On December 31, 2019, the World Health Organization learned about a number of cases of pneumonia of unknown origin in Wuhan City, China. On January 7, Chinese authorities identified the cause as a novel coronavirus (2019-nCoV), a member of the coronavirus family that had never been encountered before. And the rest is history… the world changed forever. But in December 2020, we are still not over the worst.
So, how has medical travel changed in 2020?
Before the pandemic, the main barrier to medical travel was safety. Many patients certainly consider travelling abroad for treatments that they need or want. They research destinations, providers and prices. They submit enquiries about the treatment options. But then, they fail to follow through with a booking. In essence, the high dropout rate of potential medical travellers is down to concerns about safety. Can I trust this doctor/hospital/clinic? What are the chances of something going wrong? What happens if I have a complication? Covid-19 means that patients’ concerns are now even greater. Is this destination “Covid safe”? What happens if I catch Covid-19 when I’m there?
The response from providers and destinations has been mixed. We’ve seen the appearance of ‘Covid-safe’ certification for hospitals and clinics to build confidence with prospective patients about an individual treatment centre.
More widely, international organisations, regions and destinations have created their own protocols to encourage safe travel and tourism and which may support the recovery of medical travel, including:
So, travel and tourism organisations have been busy trying to “protect” their destinations. But what about travellers, medical or otherwise, who are concerned about the risk and potential cost of contracting Covid-19 while they are away? There have also been developments to counter those concerns:
Long term, despite the development of a vaccine, the fear of Covid‑19 will continue to threaten the recovery of medical travel.
If the patient can’t travel to the hospital, can the hospital come to the patient? With restrictions on travel likely to continue for some time, the growth of teleconsultation and telemedicine has continued apace. The Future Health Index 2019 report showed that telehealth had yet to become a common part of healthcare professionals’ day-to-day work, with 39% saying they did not currently use telehealth in their practice or hospital. The 2020 report will have halved that response, if not more so.
Covid-19 has resulted in an acceleration of the adoption of technology in all walks of life. What was once a nice to have has now become an essential component of the healthcare offering for every business and hospital serving international patients. If a hospital or clinic hasn’t invested in a dedicated teleconsultation facility, then it is no longer in the medical travel business.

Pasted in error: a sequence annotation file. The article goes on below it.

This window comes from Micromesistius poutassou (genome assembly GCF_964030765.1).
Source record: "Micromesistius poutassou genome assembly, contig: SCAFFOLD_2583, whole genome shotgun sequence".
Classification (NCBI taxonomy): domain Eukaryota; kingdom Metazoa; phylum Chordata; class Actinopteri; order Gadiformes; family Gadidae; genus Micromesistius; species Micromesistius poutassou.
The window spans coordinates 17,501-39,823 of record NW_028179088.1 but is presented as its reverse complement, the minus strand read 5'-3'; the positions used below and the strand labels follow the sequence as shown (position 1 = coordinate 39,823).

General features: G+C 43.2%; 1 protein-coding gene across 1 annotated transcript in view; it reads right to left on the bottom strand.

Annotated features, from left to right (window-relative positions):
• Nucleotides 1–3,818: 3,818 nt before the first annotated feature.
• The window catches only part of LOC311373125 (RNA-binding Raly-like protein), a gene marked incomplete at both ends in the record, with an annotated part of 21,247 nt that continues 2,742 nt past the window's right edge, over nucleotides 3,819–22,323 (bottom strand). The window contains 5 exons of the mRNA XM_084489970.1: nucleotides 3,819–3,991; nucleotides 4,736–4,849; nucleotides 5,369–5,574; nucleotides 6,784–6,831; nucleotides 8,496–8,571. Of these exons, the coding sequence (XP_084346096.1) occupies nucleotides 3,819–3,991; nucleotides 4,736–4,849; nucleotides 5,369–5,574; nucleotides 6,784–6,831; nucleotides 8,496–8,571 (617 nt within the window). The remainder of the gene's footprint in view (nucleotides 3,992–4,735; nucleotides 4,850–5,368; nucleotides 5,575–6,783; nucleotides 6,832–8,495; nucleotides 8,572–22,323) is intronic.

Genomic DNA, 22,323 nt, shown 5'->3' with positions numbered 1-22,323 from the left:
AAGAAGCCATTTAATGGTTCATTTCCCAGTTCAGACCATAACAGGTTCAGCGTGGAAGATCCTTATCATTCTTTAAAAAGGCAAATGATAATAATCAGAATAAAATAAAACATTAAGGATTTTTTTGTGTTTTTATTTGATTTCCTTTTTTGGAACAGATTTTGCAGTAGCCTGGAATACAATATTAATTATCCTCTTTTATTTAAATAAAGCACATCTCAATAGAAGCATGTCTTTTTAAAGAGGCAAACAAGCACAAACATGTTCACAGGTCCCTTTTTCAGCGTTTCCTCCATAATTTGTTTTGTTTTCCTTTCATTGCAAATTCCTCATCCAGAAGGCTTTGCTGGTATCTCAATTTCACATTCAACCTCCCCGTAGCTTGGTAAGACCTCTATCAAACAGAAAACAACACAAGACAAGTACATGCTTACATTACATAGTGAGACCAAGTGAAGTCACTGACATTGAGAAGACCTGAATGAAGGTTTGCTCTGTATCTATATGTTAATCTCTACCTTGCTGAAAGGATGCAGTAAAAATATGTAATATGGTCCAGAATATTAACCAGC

In an October 2020 IMTJ article, Paul McTaggart, CEO of Dental Departures, summed up the challenge for medical travel providers and hospitals serving international patients. 2020 has been a case of survival of the fittest. The barriers to travel have meant the disappearance of many small-scale agencies and facilitators who had neither the resources nor the finance to endure the loss of business.
For many hospitals where international patient business represents only a small proportion of their revenue, their biggest challenge has been managing the influx of domestic Covid-19 patients; attracting international patients has been the last thing on their agenda. For those hospitals with dedicated international patient departments and significant throughput, furloughing and laying off or repurposing staff has been the short-term solution. However, the short-term fix is becoming a much longer term decision. Do we stay in the international patient business or is it time to exit?
Hospitals in many developed countries have had just one thing on their mind – the virus. It’s meant the cessation or severe restriction of planned elective surgery in many hospitals. The result is a build-up of pent-up demand for knee and hip replacements, cataract operations and other non-life threatening procedures. In the UK, the number of NHS patients waiting for more than a year for surgery has gone from 1,032 to 83,203 in 12 months. The number waiting for more than 19 weeks has gone from 620,454 to 2,151,443.
There’s a similar picture of pent-up demand for IVF treatment. Infertility clinics have been closed. Infertility travel has come to a stop. According to the UK’s Guardian newspaper this week, “Many women fear their last chance to have a child may have disappeared”.
Health systems across the globe will take a long time to reduce the backlog. Seeking treatment abroad may be the only option for many patients. The medical travel survivors of COVID-19 will be the ones that benefit.
I am CEO of Intuition Communication Ltd, a web publishing business in the healthcare sector. Our sites include International Medical Travel Journal, Treatment Abroad, the medical tourism portal, DoctorInternet, the Arabic medical tourism portal and Private Healthcare UK, the UK's leading site for private healthcare services. I am a regular speaker and commentator on medical tourism and the independent healthcare sector.